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J Pediatr Surg. 1993 Aug;28(8):990-4.

Development of a technique for jejunal interposition in long-gap esophageal atresia.

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1
Department of Paediatric Surgery, St James's Hospital, Leeds, England.

Abstract

Primary anastomosis is the treatment of choice in esophageal atresia. There remains a small number of infants in whom establishment of primary esophageal continuity fails or is unrealistic due to a long gap. Esophageal reconstruction then necessitates an interposition/transposition procedure. The most widely used tissues are colon and stomach but each has significant limitations. Jejunum is theoretically the ideal esophageal substitute being of appropriate diameter and having good peristaltic activity. Its use in the past has been limited by the precarious blood supply and restricted length which result from the short mesenteric pedicle. We have attempted to resolve these limitations by using a microvascular anastomosis to augment the blood supply to the proximal jejunum in a series of 5 cases (2 pure atresias, 1 esophageal atresia with proximal fistula, and 2 atresias with distal fistula). In a sixth case (atresia with distal fistula) a free jejunal graft was used. In one case initial surgery was confined to cervical esophagostomy and feeding gastrostomy, in the remaining 5 interposition was necessitated by failure of a primary repair. The age at surgery ranged from 8 to 16 months. The development of the technique and outcome in each patient is described. We conclude that a free jejunal graft is preferable to augmenting the native blood supply and intend to continue with this latter technique.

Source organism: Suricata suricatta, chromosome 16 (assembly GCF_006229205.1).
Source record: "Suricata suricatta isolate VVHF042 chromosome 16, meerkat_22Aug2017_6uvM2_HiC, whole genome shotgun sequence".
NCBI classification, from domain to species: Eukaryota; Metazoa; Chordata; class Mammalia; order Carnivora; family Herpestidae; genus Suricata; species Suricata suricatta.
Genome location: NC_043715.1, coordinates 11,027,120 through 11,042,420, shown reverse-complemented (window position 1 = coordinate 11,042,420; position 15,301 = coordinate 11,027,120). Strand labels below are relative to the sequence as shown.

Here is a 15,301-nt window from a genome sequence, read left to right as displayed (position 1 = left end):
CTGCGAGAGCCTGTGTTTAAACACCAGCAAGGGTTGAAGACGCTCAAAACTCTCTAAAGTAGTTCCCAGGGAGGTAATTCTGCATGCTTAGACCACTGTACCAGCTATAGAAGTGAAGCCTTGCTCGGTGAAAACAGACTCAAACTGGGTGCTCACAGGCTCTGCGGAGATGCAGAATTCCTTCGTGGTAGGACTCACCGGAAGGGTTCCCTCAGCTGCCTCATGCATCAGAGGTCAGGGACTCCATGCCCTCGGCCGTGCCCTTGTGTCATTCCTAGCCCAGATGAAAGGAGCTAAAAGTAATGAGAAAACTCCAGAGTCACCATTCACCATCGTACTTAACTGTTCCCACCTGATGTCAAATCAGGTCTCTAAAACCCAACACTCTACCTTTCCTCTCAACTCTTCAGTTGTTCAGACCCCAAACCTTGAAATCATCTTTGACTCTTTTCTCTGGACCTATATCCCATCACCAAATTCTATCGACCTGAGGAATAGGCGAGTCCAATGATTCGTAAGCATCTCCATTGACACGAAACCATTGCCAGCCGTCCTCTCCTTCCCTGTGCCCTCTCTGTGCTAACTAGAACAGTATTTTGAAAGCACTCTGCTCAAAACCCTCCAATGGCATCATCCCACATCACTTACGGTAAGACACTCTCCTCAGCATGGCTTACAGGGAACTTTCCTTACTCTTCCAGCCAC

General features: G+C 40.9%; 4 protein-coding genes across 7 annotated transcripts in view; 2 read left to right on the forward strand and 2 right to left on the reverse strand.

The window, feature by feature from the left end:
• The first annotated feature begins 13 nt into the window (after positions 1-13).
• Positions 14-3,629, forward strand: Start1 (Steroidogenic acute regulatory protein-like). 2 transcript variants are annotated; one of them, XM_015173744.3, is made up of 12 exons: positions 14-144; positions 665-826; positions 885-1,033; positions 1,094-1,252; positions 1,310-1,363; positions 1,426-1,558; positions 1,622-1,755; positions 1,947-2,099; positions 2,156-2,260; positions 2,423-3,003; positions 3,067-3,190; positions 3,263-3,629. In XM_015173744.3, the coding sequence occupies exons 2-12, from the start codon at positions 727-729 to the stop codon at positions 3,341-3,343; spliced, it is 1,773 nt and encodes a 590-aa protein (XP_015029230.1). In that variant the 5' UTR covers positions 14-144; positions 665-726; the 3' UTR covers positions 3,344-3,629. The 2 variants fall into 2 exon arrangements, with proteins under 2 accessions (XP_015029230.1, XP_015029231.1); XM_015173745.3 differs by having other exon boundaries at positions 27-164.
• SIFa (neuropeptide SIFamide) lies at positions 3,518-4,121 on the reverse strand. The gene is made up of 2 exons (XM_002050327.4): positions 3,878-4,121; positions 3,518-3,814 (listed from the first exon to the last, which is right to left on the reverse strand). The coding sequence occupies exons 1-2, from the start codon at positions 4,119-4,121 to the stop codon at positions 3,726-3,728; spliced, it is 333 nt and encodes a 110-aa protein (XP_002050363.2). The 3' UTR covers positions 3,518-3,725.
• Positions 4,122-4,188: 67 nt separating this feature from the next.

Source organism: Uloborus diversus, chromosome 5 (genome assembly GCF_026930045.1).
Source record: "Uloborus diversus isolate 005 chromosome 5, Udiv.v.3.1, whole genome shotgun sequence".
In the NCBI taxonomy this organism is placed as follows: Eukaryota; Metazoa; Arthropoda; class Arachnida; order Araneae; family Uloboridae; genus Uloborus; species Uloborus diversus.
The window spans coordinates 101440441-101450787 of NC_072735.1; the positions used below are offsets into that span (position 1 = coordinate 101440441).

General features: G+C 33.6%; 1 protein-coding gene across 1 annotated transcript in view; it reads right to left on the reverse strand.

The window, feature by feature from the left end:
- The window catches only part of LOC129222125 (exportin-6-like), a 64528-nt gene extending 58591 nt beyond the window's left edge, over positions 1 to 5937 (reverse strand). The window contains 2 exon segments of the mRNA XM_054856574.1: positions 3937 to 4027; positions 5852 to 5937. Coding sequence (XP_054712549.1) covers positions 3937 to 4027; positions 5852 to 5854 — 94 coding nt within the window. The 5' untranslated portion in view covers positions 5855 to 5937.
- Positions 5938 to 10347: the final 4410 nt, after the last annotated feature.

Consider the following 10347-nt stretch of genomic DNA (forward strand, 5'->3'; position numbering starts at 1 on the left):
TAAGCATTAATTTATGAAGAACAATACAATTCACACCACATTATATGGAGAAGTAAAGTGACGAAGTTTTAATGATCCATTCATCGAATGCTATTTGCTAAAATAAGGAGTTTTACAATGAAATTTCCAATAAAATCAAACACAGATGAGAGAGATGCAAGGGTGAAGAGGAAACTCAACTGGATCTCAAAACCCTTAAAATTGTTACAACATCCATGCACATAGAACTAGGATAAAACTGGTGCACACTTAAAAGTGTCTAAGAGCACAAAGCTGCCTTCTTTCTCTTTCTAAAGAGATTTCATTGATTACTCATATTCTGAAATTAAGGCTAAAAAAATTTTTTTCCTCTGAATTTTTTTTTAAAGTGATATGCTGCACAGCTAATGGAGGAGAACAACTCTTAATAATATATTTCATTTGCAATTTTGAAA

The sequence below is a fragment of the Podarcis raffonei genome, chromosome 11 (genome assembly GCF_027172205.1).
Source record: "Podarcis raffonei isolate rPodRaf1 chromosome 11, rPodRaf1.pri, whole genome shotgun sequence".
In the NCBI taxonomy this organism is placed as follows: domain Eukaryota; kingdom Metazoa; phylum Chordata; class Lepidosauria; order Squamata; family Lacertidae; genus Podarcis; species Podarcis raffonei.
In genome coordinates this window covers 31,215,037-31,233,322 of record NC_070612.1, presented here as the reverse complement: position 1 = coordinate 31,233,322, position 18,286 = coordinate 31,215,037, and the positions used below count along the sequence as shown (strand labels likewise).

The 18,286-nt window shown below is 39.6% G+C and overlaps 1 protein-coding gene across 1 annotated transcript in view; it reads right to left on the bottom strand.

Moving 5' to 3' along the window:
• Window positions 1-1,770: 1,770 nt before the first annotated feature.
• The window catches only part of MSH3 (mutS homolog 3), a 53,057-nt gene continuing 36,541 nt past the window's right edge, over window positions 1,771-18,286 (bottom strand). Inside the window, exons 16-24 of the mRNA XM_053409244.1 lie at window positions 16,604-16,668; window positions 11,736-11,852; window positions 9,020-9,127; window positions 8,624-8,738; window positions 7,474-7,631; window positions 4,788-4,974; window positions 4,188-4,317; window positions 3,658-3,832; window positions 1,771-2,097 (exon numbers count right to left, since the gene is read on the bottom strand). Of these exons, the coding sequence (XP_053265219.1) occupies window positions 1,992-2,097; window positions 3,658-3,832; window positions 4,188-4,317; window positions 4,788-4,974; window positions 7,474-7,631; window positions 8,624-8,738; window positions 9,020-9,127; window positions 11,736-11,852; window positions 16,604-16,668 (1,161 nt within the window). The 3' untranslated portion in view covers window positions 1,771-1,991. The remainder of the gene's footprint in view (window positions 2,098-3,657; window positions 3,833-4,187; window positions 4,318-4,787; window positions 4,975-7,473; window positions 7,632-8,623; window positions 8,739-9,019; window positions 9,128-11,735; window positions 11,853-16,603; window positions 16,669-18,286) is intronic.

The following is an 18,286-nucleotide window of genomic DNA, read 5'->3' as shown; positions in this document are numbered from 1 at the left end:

PMID:
8229605
[Indexed for MEDLINE]

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